April 15, 2019 By Jen Mathews
February 27, 2017
How to Kick Procrastination in 2017
For many people, procrastination is an accepted part of daily life. While there are deeper reasons behind the habit, often we simply would rather do something that brings more immediate gratification. If you’re one of those who started 2017 with a New Year’s resolution of procrastinating less in order to accomplish more and now that we are at the end of February those resolutions have fallen by the wayside, here are a few things you can do to get rid of the habit for good this year.
Most often, people procrastinate by doing something else. This may be taking an extra trip to the water cooler, debating politics on social media, or one of many other daily distractions. The key is to identify those distractions and take measures to block them. If being surrounded by other people in an office proves too distracting, take a cue from the many professionals who say they’re more productive when working remotely. If you can’t resist the temptation to check social media when you’re working, disconnect your internet connection or use a tool like Work Mode to block it.
In recent years, many professionals have advocated work sprints as one of the best ways to boost productivity. Instead of prohibiting procrastination altogether, you can use this technique to work in short bursts of activity, allowing yourself the reward of taking a break once you reach the end. Whether you practice this with your team or alone, you’ll feel much less daunted by a task when you know you only have to dedicate 30 minutes or an hour to it before taking a break.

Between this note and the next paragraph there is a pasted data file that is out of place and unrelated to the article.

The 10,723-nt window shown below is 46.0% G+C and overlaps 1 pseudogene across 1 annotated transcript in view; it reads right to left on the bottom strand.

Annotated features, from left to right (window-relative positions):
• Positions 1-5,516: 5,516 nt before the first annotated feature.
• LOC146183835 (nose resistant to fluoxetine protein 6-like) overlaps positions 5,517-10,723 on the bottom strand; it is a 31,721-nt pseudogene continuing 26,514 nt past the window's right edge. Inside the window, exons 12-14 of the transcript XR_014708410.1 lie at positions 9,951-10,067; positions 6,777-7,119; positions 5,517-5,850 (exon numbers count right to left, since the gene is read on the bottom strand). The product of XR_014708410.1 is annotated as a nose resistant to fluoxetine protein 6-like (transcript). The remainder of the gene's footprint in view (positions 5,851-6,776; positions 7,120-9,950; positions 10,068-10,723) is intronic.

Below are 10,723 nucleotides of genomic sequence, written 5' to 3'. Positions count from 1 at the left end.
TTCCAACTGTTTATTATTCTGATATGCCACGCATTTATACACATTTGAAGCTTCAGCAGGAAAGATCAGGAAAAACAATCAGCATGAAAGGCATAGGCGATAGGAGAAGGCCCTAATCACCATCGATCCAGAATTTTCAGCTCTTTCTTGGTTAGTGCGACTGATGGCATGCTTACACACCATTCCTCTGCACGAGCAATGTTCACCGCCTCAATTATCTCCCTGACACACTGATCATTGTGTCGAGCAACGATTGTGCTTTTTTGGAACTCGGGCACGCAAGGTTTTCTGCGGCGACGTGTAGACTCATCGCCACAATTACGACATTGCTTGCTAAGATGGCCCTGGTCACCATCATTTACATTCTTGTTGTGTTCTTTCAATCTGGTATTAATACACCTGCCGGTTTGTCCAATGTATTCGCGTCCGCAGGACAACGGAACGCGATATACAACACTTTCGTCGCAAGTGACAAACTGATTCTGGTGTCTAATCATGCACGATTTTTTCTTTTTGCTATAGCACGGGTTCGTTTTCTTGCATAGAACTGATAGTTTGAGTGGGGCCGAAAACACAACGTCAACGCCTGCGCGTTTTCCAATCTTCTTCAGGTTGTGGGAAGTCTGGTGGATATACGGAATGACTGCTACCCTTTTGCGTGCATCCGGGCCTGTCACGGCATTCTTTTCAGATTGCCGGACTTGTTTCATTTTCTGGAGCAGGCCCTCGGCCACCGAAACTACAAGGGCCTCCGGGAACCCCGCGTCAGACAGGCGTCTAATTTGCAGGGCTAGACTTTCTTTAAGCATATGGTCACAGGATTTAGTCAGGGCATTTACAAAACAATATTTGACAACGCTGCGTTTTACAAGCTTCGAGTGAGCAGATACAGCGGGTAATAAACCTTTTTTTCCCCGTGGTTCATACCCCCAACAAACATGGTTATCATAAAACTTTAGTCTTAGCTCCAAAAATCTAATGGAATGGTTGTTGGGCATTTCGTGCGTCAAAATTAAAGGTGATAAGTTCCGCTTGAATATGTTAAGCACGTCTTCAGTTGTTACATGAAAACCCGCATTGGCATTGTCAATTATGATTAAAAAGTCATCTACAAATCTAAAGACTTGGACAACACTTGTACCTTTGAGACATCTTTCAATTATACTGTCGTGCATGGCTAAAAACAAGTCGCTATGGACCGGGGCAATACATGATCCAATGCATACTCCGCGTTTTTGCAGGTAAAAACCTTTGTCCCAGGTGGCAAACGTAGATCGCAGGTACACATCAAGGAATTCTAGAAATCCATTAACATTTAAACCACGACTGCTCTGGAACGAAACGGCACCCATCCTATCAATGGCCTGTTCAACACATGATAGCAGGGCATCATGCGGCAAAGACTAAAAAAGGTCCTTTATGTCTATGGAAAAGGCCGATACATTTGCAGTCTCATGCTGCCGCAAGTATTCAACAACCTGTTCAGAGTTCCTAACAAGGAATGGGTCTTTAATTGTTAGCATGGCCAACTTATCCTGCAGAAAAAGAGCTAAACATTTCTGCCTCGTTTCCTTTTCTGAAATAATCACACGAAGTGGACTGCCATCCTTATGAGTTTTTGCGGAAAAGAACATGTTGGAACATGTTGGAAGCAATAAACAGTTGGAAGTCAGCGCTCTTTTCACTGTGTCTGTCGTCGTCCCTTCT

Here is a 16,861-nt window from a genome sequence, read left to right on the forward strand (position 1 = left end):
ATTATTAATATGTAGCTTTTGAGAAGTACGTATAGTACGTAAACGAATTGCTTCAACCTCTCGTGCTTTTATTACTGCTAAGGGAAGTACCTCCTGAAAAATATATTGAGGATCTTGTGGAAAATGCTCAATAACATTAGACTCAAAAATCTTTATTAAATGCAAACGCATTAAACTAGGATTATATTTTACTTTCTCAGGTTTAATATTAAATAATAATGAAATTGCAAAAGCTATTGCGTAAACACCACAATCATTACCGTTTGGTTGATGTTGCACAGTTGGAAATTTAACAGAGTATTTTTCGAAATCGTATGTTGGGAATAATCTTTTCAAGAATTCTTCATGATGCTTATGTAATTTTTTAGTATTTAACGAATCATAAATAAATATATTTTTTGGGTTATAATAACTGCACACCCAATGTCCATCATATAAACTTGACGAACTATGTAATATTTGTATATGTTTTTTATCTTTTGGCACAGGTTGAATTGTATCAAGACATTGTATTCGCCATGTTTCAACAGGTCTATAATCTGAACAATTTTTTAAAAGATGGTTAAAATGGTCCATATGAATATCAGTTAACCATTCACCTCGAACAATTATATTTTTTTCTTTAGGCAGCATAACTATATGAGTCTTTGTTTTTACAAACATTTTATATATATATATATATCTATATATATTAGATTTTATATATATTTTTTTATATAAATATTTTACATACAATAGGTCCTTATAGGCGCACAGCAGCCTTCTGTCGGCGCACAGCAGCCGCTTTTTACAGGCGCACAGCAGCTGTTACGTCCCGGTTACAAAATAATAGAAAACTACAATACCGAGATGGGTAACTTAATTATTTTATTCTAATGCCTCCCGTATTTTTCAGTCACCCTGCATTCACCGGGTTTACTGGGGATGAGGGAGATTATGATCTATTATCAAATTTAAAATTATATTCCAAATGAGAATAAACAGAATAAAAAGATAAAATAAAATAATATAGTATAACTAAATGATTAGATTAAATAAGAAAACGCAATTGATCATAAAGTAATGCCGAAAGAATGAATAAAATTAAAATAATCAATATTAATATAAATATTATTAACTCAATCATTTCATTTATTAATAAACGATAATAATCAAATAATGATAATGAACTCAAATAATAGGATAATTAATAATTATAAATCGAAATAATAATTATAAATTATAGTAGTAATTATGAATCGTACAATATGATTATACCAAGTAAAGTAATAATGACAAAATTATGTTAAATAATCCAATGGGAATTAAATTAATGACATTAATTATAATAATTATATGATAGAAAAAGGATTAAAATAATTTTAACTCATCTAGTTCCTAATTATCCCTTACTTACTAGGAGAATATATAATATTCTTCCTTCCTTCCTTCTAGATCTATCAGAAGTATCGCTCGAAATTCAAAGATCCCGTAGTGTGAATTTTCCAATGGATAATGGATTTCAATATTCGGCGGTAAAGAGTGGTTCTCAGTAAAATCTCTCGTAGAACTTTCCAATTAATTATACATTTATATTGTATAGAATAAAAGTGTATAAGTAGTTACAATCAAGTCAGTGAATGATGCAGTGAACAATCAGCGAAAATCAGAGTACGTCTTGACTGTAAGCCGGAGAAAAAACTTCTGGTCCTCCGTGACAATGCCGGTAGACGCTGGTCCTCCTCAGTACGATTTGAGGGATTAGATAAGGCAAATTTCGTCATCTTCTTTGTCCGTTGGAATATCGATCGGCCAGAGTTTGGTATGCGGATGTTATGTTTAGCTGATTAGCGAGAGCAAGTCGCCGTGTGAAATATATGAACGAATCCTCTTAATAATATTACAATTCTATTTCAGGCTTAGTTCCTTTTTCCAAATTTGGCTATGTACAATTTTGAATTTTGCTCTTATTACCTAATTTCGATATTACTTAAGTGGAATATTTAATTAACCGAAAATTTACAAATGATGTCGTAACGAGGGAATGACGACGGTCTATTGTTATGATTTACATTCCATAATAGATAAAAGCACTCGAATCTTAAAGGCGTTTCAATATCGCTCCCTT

You may not realize how much time you’re wasting throughout the day, but a time-tracking tool can help. When you see how much time you’re spending responding to emails, surfing the internet, and chatting with colleagues while your computer sits idle, you’ll likely want to make changes. Once you’re aware of any bad habits you might have, you can begin to replace them with the to-do list items you’ve been putting off.
Some tasks encourage procrastination because they’re simply overwhelming. If you know you have to put together a 45-minute PowerPoint presentation for an upcoming conference, for instance, you may delay getting started because you know the project could take hours to complete. Instead break large tasks into smaller, more manageable pieces that you can spread out over multiple days. If you put a half an hour a day into working on your presentation, you’ll have it completed quickly.
Procrastination is a bad habit, but it’s a habit shared by most of us. After you recognize this (and maybe stop being so hard on yourself), you can foster habits in 2017 that help you get even more done.TRY join.me FREE!
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